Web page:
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One gay couple faces the post-Prop. 8 future

November 6, 2008 |  2:06 am

David Resendez and Jaime Pineda
When David Resendez, 45, and his husband, Jaime Pineda, 42, went to bed in their Rancho Dominguez home Tuesday night and saw the 3% difference between the Yes vote and the No on Prop. 8, they knew it was over.

"We are disappointed, but we kind of expected the outcome," Resendez said.

He and Pineda married June 17 at the Registrar-Recorder's Office in Norwalk after being a couple for 18 years. During the ceremony, they wore matching black outfits and rainbow scarves Pineda had knitted for them. Resendez, a train operator, reminisced about when they first met. "I was a bus operator and he was a passenger," Resendez said. "He got on my bus, and never got off of it. He's been with me ever since."

Resendez attributed the passing of Prop. 8 to the Yes side's expensive media campaign and commercials.

"The 'No on 8' commercials were weak in my opinion, they didn't really hit a punch," he said.

"We are right now in limbo," Resendez said. "I know of other couples that were wed prior to the election, what's going to happen, I don't know. I'm pretty sure it's going to be hashed out in the court system. The proposition didn't say this is going to be retroactive. Unfortunately, we're just gonna have to wait and see, it's going to be that type of game right now. Just wait and see."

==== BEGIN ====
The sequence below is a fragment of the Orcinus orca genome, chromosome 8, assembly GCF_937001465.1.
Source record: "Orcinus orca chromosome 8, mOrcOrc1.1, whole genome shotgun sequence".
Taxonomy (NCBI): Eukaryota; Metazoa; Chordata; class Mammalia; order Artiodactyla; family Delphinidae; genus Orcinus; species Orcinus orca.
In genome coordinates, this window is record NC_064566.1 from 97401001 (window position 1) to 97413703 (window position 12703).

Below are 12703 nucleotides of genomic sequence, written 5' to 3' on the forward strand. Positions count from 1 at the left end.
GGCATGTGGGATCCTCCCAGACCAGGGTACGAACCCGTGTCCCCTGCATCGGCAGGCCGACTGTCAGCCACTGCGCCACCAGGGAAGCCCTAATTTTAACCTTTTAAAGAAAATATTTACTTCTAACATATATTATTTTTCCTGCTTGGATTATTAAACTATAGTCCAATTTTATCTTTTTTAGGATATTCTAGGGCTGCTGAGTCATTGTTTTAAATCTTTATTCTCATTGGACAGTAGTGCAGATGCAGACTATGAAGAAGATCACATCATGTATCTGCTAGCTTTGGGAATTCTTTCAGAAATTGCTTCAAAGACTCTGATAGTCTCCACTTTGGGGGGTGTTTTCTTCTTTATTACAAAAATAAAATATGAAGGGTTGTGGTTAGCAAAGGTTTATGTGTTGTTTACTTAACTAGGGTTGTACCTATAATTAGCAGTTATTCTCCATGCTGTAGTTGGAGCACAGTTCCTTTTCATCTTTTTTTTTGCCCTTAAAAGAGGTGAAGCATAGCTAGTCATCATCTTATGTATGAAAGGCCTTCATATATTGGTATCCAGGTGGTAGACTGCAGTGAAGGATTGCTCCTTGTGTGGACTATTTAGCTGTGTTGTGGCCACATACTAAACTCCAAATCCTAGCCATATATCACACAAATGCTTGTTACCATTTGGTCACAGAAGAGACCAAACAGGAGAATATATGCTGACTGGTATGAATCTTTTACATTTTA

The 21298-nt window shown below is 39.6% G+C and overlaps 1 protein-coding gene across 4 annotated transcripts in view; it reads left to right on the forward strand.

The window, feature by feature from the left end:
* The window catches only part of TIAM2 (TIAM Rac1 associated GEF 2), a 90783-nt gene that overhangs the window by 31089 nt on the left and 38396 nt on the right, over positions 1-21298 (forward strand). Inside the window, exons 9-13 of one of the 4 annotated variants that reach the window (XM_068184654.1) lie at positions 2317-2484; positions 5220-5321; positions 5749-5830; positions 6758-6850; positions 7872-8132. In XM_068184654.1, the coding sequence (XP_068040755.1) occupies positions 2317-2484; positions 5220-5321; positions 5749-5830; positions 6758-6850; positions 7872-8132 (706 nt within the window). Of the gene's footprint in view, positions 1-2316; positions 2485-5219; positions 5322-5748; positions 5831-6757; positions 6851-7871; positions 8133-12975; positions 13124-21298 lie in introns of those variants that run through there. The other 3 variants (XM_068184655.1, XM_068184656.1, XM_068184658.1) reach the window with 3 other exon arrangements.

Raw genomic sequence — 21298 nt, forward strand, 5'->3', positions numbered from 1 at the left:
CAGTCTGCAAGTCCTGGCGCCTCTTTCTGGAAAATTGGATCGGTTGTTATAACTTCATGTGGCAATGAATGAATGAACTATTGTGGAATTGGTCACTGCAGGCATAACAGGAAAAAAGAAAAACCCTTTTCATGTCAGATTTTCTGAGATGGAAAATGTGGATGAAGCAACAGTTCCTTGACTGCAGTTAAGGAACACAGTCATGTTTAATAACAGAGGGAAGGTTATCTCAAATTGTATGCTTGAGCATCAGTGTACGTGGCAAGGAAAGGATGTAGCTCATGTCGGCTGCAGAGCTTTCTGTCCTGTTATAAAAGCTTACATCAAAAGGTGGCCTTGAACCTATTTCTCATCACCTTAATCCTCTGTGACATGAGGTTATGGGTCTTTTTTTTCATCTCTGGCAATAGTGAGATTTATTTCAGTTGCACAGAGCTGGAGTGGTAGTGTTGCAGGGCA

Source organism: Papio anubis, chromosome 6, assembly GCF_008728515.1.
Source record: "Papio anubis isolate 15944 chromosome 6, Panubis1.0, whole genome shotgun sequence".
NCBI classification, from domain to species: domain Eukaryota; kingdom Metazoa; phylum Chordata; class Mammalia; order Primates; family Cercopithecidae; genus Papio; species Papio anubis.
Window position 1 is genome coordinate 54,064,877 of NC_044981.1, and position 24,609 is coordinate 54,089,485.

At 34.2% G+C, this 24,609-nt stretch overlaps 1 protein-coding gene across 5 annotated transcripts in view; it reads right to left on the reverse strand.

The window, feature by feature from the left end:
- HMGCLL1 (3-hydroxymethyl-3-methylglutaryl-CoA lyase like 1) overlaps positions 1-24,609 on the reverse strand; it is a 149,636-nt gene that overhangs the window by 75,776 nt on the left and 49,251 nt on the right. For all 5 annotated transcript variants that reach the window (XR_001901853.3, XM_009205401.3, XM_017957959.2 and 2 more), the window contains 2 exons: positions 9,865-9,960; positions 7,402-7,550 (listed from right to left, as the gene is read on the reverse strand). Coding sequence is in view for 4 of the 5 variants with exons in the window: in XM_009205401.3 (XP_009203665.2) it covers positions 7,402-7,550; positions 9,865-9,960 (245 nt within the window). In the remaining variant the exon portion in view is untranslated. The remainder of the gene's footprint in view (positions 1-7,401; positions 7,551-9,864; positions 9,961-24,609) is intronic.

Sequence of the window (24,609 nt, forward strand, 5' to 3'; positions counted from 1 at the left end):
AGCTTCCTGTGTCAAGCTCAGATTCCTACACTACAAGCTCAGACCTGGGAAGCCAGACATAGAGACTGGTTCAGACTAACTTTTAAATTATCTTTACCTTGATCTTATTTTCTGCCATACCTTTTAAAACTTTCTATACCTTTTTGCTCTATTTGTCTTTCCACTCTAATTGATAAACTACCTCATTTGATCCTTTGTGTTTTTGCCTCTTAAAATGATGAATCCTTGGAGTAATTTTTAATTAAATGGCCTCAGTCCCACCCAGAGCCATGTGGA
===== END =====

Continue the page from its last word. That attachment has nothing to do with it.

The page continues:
"I'm a taxpayer, and organizations out there, if they want to ban marriage between same-sex couples, they have a blessing on that," Resendez said. "But if City Hall can perform a marriage and I'm paying taxes to run City Hall, then I should be able to get a marriage. My tax dollars support all government programs...Unfortunately, the Yes on 8 campaign made this--this isn't a religious issue. I can understand if they don't want to perform gay marriage, that's their religion. But, on the civil side, this is City Hall performing the marriages. We do pay our taxes and everything. We're not equal. We're not even close to being equal. My tax dollars are the same as my neighbors' tax dollars, and yet, they can be married at City Hall and I can't. That's my issue with the Constitution."

--Tami Abdollah

Photo: Resendez and Pineda wed in a June 17, 2008  ceremony at the Los Angeles Registrar-recorder/County Clerk's office in Norwalk.  Spencer Weiner/Los Angeles Times.